There were a few mishaps but not too much went wrong on this photo shoot. Let's include the things that could have gone wrong in this list.
- Be on time, actually be early. I was on time but I should have gotten to the site much earlier (or gone days before) to scout locations. Why not become familiar with appropriate photogenic locations in your area as well as sun direction at various times of the day. Spending time scouting locations saves time for your clients. In this field, I would rather wait for my clients then have them wait for me.
- Equipment can break unexpectedly. I was prepared for shooting outside with a stand and umbrella reflector by bringing weights to stabilize the stand. An umbrella can take off like a kite in a moderate wind, taking your expensive lighting with it. What I didn't expect is for some parts to fall out of the center part of the stand allowing it to spin freely like a weather vane. We used a business card stuck in the gap to finish the shoot. Do not let unexpected problems put you off your game. Fix it or have spares and move on.
- Get permission. Having permission from property owners is a plus. If not, expect security to make no allowances for trespassing. If confronted, be polite and move along. We were setting up for a great shot on these blue metal stairs when the man happened along. We did not get the shot.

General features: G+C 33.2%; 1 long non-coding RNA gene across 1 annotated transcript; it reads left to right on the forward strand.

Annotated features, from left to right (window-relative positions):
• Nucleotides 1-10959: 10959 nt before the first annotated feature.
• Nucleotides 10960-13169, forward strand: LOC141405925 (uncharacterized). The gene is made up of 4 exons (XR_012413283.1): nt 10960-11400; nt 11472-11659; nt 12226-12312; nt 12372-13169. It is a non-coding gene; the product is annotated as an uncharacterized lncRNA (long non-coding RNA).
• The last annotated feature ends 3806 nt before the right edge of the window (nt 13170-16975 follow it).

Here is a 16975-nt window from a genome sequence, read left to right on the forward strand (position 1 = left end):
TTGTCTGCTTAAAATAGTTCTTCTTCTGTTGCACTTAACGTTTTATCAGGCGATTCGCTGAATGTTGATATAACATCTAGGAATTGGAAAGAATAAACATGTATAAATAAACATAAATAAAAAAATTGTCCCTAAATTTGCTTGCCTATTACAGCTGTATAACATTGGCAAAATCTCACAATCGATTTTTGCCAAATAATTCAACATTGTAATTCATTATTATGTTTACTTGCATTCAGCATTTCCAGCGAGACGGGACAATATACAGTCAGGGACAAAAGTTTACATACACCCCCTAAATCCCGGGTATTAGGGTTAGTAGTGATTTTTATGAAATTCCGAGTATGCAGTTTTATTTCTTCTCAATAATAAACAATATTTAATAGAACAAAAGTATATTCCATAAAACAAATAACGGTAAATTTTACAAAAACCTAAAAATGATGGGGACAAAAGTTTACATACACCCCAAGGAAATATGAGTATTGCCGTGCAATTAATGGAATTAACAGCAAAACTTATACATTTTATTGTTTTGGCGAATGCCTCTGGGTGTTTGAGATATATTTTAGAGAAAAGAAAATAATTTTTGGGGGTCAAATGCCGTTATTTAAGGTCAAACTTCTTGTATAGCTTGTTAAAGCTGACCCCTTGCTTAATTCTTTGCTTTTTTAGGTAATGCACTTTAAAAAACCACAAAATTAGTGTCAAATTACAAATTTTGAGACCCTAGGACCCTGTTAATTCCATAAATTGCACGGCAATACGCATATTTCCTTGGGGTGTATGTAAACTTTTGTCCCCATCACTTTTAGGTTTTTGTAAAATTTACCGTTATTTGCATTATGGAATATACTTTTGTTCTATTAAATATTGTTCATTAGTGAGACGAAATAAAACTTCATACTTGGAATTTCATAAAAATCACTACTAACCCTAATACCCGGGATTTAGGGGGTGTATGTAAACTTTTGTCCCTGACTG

- Pay attention to what is in the frame. This takes practice when time is limited. You are trying to quickly get as many shots from as many angles as you can. Taking time to analyze the background will save you time in post. We settled on a location with cool looking doors but there were also many windows around. Reviewing the pictures, I find the windows fairly busy with distractions reflected in the glass, such as cars, picnic tables, the back of the model's heads and worst of all, the flash setup. I might be able to remove that rodent trap in Photoshop but glass panes are not so easy to reconstruct. Pay attention and avoid unwanted objects when you shoot. Shooting tighter can help or move to sharper angles but if it is not working, say so, take charge and move to another location. It is also important for you to pay attention to the models. They cannot see themselves as well as you can. Is their clothing or their hair out of place? Are the props blocking anything important? Pay attention to these things, move items and comment when needed. I personally do not touch the models.
- Flash needs to recharge. Of course the flash needs to recharge. I knew that. And the higher power you shoot, the longer the recharge time. This is a timing issue that takes practice and experience. The flash did not fire for some of my best shots. Bright sun and bracketed settings did save the day for some.
Conclusion - Look at everything I learned. This was a successful shoot for me and most importantly, I hope the quartet like the pictures. It is really for and about the client. Just make sure what you can provide is fully understood by all concerned ahead of time. Then go a have fun!
Part 1 - Part 2